Reduce confusion and prevent accidents with wireless communication systems.
Clear communication is essential for creating a safe, productive and effective workplace, especially in construction environments where crew members often struggle to hear each other over excessive background noise. In these situations, a missed warning or misunderstood instruction can have serious and even fatal consequences.
Renowned safety specialist Gordon Dupont cites “lack of communication” as the No. 1 human factor error that causes accidents. If crew members do not or cannot exchange information, this sets the stage for an accident to occur.
OSHA regulations require hearing protection when the time-weighted average noise exposure over an eight-hour period equals or exceeds 85 decibels (dB), and the construction environment routinely exceeds this standard. For comparison purposes, a normal conversation emits sounds of 60 to 70 dB; a dump truck emits 90 dB; a forklift emits 92 dB; a bulldozer emits 97 dB; an air gun emits 105 dB; a jackhammer emits 110 dB; and a riveter emits 115 dB.
The decibel scale ranges from 0 (near silent) to 194 (the loudest theoretically possible sound). The average human threshold of pain is typically around 110 dB—sounds above 150 dB (such as a jet engine during takeoff) will rupture the eardrum without adequate hearing protection.
Traditional hearing protection methods, such as earplugs and earmuffs, may guard against hearing loss, but they make it even more difficult for crew members to communicate with each other. Radios and walkie-talkies enable direct communication but do nothing to protect hearing, and they also require a free hand to operate them.
Other communication methods, such as hand signals, require line-of-sight visibility and can be misinterpreted. As a result, communication on construction sites is often unreliable, chaotic and unclear.
Wireless Communication Systems in Construction
The National Institute for Occupational Safety and Health (NIOSH) estimates that approximately 30 million American workers are exposed to hazardous levels of noise on the job. Wireless communication systems offer a safe and convenient method of simultaneously protecting hearing and ensuring clear communication among construction crew members working in high-noise environments.
Wireless communication systems have quickly become the best practice for simultaneously protecting hearing and enabling communication on construction sites. The basic building blocks of a wireless communication system include:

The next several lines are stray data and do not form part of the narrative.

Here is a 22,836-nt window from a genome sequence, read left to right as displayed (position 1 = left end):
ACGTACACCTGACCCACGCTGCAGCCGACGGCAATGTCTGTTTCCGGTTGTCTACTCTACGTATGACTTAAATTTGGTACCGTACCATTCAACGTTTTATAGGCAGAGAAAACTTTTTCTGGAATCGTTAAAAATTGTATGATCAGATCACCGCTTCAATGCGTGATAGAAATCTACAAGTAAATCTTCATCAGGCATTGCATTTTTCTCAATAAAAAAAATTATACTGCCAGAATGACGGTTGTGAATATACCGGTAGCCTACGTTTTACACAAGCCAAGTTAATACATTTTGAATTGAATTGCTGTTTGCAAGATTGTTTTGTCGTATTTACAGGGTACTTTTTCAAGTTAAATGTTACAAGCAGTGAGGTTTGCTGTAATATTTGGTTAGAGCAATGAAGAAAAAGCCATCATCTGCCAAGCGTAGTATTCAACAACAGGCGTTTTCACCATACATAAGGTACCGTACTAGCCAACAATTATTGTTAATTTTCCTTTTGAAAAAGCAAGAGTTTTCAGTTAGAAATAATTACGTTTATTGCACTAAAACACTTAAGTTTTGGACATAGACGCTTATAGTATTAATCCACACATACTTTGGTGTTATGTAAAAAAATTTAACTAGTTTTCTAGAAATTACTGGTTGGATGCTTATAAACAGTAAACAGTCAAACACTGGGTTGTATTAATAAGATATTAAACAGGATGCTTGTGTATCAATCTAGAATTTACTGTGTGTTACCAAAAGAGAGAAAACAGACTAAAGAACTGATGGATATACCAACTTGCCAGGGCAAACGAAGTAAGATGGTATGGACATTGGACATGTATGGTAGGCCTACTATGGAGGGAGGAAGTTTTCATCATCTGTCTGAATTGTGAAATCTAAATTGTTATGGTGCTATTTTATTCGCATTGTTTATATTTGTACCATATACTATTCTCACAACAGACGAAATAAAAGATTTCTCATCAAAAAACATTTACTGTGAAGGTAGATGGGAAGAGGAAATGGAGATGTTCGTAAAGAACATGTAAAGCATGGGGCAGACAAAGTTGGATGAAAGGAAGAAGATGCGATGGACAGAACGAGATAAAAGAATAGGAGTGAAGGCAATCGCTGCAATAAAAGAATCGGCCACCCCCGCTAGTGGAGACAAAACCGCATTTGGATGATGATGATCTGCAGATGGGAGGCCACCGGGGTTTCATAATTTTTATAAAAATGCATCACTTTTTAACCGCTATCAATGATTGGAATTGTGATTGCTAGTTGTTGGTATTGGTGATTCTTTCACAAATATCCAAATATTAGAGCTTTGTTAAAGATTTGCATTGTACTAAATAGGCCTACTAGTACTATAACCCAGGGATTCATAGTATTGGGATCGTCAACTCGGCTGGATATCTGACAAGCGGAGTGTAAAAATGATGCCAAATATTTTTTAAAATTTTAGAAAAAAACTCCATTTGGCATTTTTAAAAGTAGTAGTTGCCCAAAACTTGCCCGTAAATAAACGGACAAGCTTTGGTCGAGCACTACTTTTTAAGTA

One or more wireless headsets with built-in hearing protection
A base station to allow communication among headsets
An optional radio-transmit interface that lets workers use their headsets to listen and talk on a mobile radio, either between different work sites or with remote users
Hearing protection devices, such as wireless headsets, can reduce noise exposure by 20 to 30 decibels. They also tend to be less expensive and more practical than other interventions. If properly designed and configured, they can be used hands-free and allow unrestricted movement on the site.
How to Choose a Wireless Communication System
Wireless communication systems are available in a variety of configurations. To ensure a system meets your needs, consider the following factors:
Is the system truly wireless? Some “wireless systems” still require a wire from the headset to a radio or belt pack, creating the possibility of tangled cords.
Does the system use Digital Enhanced Cordless Telecommunications (DECT) or Bluetooth? Bluetooth systems generally have a limited range and can have interference from electronic devices. DECT units offer up to 30 times more coverage and have less interference.
What kind of range does it have? The greater the range, the more effective the system. Look for a minimum 1,500-foot line-of-sight transmission capability.
Is the system full-duplex or half-duplex? Half-duplex systems allow communication only one direction at a time, similar to a walkie-talkie. Full-duplex systems allow communication in both directions simultaneously—an important safety consideration because it allows the parties to speak and hear others at the same time.
Is the system radio-compatible? Wireless systems should interface with mobile radios to allow communication with remote users.
Can the duplex capabilities be configured to your specific needs? To minimize the chance of cross-talk, the system should allow you to establish a hierarchy of who can talk to each other and who can broadcast over the radio.
Is the system comfortable and easy to use? Try on the headset. It should be lightweight and fit snugly, but comfortably over the ears. The controls should be readily accessible, preferably with a simple push-to-talk button or toggle-to-talk switch for accessing the radio, but it should allow hands-free communication with the crew.
What Ingress Protection (IP) Rating does the system have? The IP Rating measures the degree of protection against the intrusion of solids and liquids into an electrical unit. Look for a minimum rating of IP65.
What is the Noise Reduction Rating (NRR)? This measurement (in decibels) shows how well a hearing protector reduces noise. Look for an NRR of at least 24 dB.
What kind of warranty and service does the system provide? Ask about warranty, repair and replacement policies, and try out the manufacturer’s technical support prior to making a decision. A two-year limited warranty is standard in the industry and some vendors provide extended plans up to five years.